Students have a big hurdle to jump when they adjust to EMI, and all support must be there to help them jump across successfully. The most important resource support is of course teacher support. Any member of the staff who is indifferent and unco-operative may cast doubt and uncertainty on students' efforts, and consequently reduce students' confIdence and motivation. To ensure successful implementation of EMI, the school principal, English Language teachers and teachers of the EMI subjects must be involved actively and constructively.

The school principal should collaborate with teachers to ensure that the students benefit from EM!, by

0 drawing up the school policy regarding EM! for all the staff, including the approach and strategies to be adopted for the EM! subjects, the role of the EM!

teachers, and the choice and use of teaching materials including textbooks

0 managing and facilitating the availability of time, space and resources (including manpower and materials) for developing and implementing the programme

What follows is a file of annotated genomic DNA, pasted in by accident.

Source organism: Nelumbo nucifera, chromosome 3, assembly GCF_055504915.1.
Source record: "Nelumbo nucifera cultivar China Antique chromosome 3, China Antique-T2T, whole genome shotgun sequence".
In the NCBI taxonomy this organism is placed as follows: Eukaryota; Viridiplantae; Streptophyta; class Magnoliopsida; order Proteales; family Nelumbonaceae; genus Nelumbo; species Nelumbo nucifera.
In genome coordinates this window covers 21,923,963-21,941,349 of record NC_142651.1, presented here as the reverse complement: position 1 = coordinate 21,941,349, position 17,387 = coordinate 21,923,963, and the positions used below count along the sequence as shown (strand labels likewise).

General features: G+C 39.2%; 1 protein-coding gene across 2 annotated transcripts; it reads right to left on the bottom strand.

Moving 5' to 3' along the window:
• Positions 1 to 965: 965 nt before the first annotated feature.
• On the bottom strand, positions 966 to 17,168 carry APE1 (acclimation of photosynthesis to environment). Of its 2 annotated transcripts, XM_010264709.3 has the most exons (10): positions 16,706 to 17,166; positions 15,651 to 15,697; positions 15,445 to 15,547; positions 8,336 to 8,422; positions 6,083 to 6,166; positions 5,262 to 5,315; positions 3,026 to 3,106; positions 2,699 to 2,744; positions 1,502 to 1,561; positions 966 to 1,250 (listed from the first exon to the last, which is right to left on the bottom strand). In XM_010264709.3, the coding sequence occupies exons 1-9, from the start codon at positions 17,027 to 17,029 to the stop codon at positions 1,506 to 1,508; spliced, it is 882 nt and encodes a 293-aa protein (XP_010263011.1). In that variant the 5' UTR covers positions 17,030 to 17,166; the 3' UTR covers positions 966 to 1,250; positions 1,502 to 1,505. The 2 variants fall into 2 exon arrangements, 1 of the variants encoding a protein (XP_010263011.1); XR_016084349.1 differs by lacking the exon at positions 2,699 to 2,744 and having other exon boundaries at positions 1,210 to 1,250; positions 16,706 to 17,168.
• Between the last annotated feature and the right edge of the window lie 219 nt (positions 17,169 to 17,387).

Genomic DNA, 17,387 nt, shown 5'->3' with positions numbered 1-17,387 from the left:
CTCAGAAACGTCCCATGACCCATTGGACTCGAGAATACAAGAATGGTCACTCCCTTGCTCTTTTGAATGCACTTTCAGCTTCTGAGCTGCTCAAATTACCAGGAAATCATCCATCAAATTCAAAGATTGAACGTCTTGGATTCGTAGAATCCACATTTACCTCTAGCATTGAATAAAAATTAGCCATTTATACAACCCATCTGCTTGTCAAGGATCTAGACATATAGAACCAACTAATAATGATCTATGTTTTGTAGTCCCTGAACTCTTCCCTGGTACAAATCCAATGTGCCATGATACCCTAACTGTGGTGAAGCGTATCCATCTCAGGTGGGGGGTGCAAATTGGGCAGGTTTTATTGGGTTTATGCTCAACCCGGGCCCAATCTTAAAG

0 ensuring that the EM! teachers are adequately proficient in English to conduct lessons in the English medium

0 ensuring the development or adoption of a language plan in a cross-curricular approach for all the teachers




0 supporting EMI teachers in their simplification of language use and curriculum tailoring to help students adjust to the use of EMI

0 maintaining a constant check. support and review of the development, ensuring that there is sufficient collaboration of efforts among the staff concerned Appendix 5 provides some suggestions of helping teachers


To provide the English language education that leads to the necessary bilingualism for Hong Kong, schools should ensure that students have sufficient exposure to the English language. The language environment of a school must be enhanced to provide this constant input of English.

This includes:

{;:t notices, instructions and directions put up in the school premises for various purposes such as those for using the library, queuing up at the canteen, etc

po announcements, talks and assemblies during which the principal or teachers make fairly long addresses p posters, notice boards and displays related to students'

work and achievements, which provide materials and activities for sharing among students

:(> books, magazines and newspapers which provide information and data related to students' studies and interests